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If you're one of the nation's top "foreclosure mill" law firms—representing Citigroup, JPMorgan Chase, Bank of America and Wells Fargo in their attempts to foreclose on homes and evict homeowners—what better way to celebrate Halloween than by throwing a party where everyone comes as a dirty, homeless victim of your practice? The New York Times' Joe Nocera was sent a series of photos from a Halloween party thrown last year by the firm of Steven J. Baum—the "merciless" foreclosure mill, subject of a Justice Department investigation, and defendant in at least two class-action lawsuits over its shady foreclosure practices. In one photo, two women with fake dirt on their faces hold a sign that says "3rd party squatter. I lost my home and was never served!!"; in another, a woman holding a beer bottle in a paper bag pushes a shopping cart with a sign saying "will work for food." They're pretty horrible! Like, "would offend the richest, whitest frat at the most conservative university in the south" horrible.
The rich are different — and not in a good way, studies suggest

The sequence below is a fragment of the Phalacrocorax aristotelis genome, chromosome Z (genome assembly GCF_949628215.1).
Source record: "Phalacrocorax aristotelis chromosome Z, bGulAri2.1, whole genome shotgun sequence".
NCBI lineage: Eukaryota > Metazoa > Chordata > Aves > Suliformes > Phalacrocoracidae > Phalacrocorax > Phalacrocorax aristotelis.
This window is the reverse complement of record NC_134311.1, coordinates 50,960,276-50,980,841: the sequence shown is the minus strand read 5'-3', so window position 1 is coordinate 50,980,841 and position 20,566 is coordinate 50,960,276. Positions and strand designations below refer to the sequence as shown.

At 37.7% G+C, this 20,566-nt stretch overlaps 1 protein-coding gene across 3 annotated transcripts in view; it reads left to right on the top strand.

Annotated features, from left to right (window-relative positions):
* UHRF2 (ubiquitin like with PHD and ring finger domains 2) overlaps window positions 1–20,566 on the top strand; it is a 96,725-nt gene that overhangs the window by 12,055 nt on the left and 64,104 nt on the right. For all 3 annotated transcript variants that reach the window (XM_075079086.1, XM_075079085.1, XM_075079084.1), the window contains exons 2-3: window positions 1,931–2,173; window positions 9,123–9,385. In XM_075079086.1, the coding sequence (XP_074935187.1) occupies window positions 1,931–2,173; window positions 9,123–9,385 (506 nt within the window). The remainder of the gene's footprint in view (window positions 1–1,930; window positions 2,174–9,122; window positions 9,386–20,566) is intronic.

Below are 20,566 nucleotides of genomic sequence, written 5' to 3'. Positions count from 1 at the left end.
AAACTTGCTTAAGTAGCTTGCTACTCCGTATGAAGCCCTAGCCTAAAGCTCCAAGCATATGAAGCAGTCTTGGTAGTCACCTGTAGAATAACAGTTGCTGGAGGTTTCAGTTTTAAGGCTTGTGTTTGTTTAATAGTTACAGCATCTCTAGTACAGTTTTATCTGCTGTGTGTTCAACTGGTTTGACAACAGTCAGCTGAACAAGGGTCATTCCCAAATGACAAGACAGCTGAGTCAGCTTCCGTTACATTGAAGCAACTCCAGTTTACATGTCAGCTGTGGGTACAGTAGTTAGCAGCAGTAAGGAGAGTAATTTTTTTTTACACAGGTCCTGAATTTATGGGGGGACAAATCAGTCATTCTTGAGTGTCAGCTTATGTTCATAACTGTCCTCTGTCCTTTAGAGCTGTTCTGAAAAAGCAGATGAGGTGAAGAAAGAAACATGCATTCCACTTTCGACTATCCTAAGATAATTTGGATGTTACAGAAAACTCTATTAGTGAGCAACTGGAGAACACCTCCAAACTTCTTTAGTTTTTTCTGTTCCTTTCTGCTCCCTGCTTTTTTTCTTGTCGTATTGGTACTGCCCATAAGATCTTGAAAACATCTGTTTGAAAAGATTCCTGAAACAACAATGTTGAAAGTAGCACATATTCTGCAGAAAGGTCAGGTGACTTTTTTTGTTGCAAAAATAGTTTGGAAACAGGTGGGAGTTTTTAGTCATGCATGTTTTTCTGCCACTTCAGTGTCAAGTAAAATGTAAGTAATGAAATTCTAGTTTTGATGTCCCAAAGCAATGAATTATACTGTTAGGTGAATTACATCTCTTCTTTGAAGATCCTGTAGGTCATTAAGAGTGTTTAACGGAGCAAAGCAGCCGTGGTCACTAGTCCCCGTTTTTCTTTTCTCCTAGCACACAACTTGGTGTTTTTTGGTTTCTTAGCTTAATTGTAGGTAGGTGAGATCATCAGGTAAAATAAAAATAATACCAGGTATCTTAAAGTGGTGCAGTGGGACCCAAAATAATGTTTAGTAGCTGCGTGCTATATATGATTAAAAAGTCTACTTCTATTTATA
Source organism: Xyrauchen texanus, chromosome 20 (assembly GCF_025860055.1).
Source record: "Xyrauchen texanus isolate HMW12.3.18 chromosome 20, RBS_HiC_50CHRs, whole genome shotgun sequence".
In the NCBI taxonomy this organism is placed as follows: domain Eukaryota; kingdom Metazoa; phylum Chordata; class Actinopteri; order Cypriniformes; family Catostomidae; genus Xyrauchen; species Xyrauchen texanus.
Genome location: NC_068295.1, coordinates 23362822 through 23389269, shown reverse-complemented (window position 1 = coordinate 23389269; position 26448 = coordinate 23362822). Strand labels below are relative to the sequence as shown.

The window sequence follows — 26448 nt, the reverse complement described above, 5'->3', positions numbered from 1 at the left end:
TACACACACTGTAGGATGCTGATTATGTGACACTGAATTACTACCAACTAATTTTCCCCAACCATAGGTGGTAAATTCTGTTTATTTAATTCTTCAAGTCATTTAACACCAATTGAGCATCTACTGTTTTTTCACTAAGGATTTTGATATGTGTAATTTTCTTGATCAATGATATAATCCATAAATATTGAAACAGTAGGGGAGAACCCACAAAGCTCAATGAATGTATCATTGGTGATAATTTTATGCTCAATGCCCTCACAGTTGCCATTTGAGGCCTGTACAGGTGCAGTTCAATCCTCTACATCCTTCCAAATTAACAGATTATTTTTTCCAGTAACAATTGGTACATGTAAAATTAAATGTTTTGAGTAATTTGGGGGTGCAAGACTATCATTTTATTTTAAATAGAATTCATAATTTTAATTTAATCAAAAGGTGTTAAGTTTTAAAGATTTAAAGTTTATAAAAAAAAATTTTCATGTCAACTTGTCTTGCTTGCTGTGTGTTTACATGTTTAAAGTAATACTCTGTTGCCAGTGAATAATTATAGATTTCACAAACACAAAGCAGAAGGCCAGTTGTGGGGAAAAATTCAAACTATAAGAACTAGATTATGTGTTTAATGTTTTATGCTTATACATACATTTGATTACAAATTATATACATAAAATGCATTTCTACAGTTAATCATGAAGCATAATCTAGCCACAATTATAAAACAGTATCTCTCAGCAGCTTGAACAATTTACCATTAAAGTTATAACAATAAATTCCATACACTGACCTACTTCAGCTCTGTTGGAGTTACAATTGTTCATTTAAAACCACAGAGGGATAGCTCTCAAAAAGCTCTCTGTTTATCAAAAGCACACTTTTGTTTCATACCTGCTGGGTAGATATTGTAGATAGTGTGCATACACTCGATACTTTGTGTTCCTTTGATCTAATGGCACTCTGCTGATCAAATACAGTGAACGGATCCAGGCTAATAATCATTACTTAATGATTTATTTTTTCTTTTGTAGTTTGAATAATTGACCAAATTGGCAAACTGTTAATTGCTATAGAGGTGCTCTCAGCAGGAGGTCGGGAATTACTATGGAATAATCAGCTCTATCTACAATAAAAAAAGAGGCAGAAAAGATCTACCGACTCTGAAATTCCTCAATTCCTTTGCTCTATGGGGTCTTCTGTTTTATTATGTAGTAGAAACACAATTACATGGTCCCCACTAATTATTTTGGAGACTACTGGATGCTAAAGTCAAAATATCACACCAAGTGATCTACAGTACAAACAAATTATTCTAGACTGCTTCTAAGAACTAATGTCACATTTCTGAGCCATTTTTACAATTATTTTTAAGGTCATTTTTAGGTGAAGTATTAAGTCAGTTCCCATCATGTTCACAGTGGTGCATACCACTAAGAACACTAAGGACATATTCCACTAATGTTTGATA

Psychologist and social scientist Dacher Keltner says the rich really are different, and not in a good way: Their life experience makes them less empathetic, less altruistic, and generally more selfish.
In fact, he says, the philosophical battle over economics, taxes, debt ceilings and defaults that are now roiling the stock market is partly rooted in an upper class "ideology of self-interest."
“We have now done 12 separate studies measuring empathy in every way imaginable, social behavior in every way, and some work on compassion and it’s the same story,” he said. “Lower class people just show more empathy, more prosocial behavior, more compassion, no matter how you look at it.”
In an academic version of a Depression-era Frank Capra movie, Keltner and co-authors of an article called
“Social Class as Culture: The Convergence of Resources and Rank in the Social Realm,” published this week in the journal Current Directions in Psychological Science, argue that “upper-class rank perceptions trigger a focus away from the context toward the self….”
In other words, rich people are more likely to think about themselves. “They think that economic success and political outcomes, and personal outcomes, have to do with individual behavior, a good work ethic,” said Keltner, a professor of psychology at the University of California, Berkeley.
Because the rich gloss over the ways family connections, money and education helped, they come to denigrate the role of government and vigorously oppose taxes to fund it.
Originally posted by lacrimosa
ive allways considered myseld a nice person, and never wished misfortune on anyone. but i have limits.
i hope one day these people experience having to live each day as it comes. for their own sake.